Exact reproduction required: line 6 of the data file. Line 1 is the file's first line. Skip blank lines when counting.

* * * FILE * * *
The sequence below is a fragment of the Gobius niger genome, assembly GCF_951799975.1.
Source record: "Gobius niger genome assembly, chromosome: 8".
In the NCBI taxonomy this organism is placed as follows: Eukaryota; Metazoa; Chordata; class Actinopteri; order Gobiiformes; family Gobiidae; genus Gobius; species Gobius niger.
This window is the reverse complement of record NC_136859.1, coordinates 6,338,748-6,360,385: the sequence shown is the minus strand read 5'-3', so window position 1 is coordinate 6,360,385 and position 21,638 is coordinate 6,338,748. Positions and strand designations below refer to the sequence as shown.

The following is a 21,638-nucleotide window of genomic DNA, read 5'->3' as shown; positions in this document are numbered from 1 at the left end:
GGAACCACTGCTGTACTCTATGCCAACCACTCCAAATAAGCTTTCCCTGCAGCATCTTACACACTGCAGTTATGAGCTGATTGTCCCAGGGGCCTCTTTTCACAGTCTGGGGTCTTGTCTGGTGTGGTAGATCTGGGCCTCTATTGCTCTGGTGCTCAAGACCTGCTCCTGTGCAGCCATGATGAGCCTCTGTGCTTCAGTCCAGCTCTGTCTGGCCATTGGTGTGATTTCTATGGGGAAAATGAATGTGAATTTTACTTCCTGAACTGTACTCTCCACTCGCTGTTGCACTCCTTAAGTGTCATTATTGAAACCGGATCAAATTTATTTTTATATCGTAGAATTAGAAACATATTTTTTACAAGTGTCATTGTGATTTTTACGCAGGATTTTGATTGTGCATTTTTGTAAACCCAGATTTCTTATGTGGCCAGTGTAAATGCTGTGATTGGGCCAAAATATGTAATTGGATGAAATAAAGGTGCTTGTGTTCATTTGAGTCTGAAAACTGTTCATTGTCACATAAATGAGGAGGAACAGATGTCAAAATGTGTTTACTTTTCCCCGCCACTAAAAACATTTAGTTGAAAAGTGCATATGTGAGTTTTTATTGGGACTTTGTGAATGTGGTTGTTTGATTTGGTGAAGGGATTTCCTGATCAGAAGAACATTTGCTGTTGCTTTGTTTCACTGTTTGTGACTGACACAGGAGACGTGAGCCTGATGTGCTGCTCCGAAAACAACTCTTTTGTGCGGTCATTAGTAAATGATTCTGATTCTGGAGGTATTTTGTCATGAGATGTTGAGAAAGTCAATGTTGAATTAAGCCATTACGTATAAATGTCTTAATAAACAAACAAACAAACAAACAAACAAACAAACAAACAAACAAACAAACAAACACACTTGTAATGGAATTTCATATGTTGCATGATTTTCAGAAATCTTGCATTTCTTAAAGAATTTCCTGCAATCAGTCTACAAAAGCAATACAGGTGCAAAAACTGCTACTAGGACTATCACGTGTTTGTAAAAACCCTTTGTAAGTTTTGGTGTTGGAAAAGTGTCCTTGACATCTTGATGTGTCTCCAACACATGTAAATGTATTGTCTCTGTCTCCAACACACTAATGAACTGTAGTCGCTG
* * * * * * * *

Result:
GGAACCACTGCTGTACTCTATGCCAACCACTCCAAATAAGCTTTCCCTGCAGCATCTTACACACTGCAGTTATGAGCTGATTGTCCCAGGGGCCTCTTTTCACAGTCTGGGGTCTTGTCTGGTGTGGTAGATCTGGGCCTCTATTGCTCTGGTGCTCAAGACCTGCTCCTGTGCAGCCATGATGAGCCTCTGTGCTTCAGTCCAGCTCTGTCTGGCCATTGGTGTGATTTCTATGGGGAAAATGAATGTGAATTTTACTTCCTGAACTGTACTCTCCACTCGCTGTTGCACTCCTTAAGTGTCATTATTGAAACCGGATCAAATTTATTTTTATATCGTAGAATTAGAAACATATTTTTTACAAGTGTCATTGTGATTTTTACGCAGGATTTTGATTGTGCATTTTTGTAAACCCAGATTTCTTATGTGGCCAGTGTAAATGCTGTGATTGGGCCAAAATATGTAATTGGATGAAATAAAGGTGCTTGTGTTCATTTGAGTCTGAAAACTGTTCATTGTCACATAAATGAGGAGGAACAGATGTCAAAATGTGTTTACTTTTCCCCGCCACTAAAAACATTTAGTTGAAAAGTGCATATGTGAGTTTTTATTGGGACTTTGTGAATGTGGTTGTTTGATTTGGTGAAGGGATTTCCTGATCAGAAGAACATTTGCTGTTGCTTTGTTTCACTGTTTGTGACTGACACAGGAGACGTGAGCCTGATGTGCTGCTCCGAAAACAACTCTTTTGTGCGGTCATTAGTAAATGATTCTGATTCTGGAGGTATTTTGTCATGAGATGTTGAGAAAGTCAATGTTGAATTAAGCCATTACGTATAAATGTCTTAATAAACAAACAAACAAACAAACAAACAAACAAACAAACAAACAAACAAACAAACACACTTGTAATGGAATTTCATATGTTGCATGATTTTCAGAAATCTTGCATTTCTTAAAGAATTTCCTGCAATCAGTCTACAAAAGCAATACAGGTGCAAAAACTGCTACTAGGACTATCACGTGTTTGTAAAAACCCTTTGTAAGTTTTGGTGTTGGAAAAGTGTCCTTGACATCTTGATGTGTCTCCAACACATGTAAATGTATTGTCTCTGTCTCCAACACACTAATGAACTGTAGTCGCTG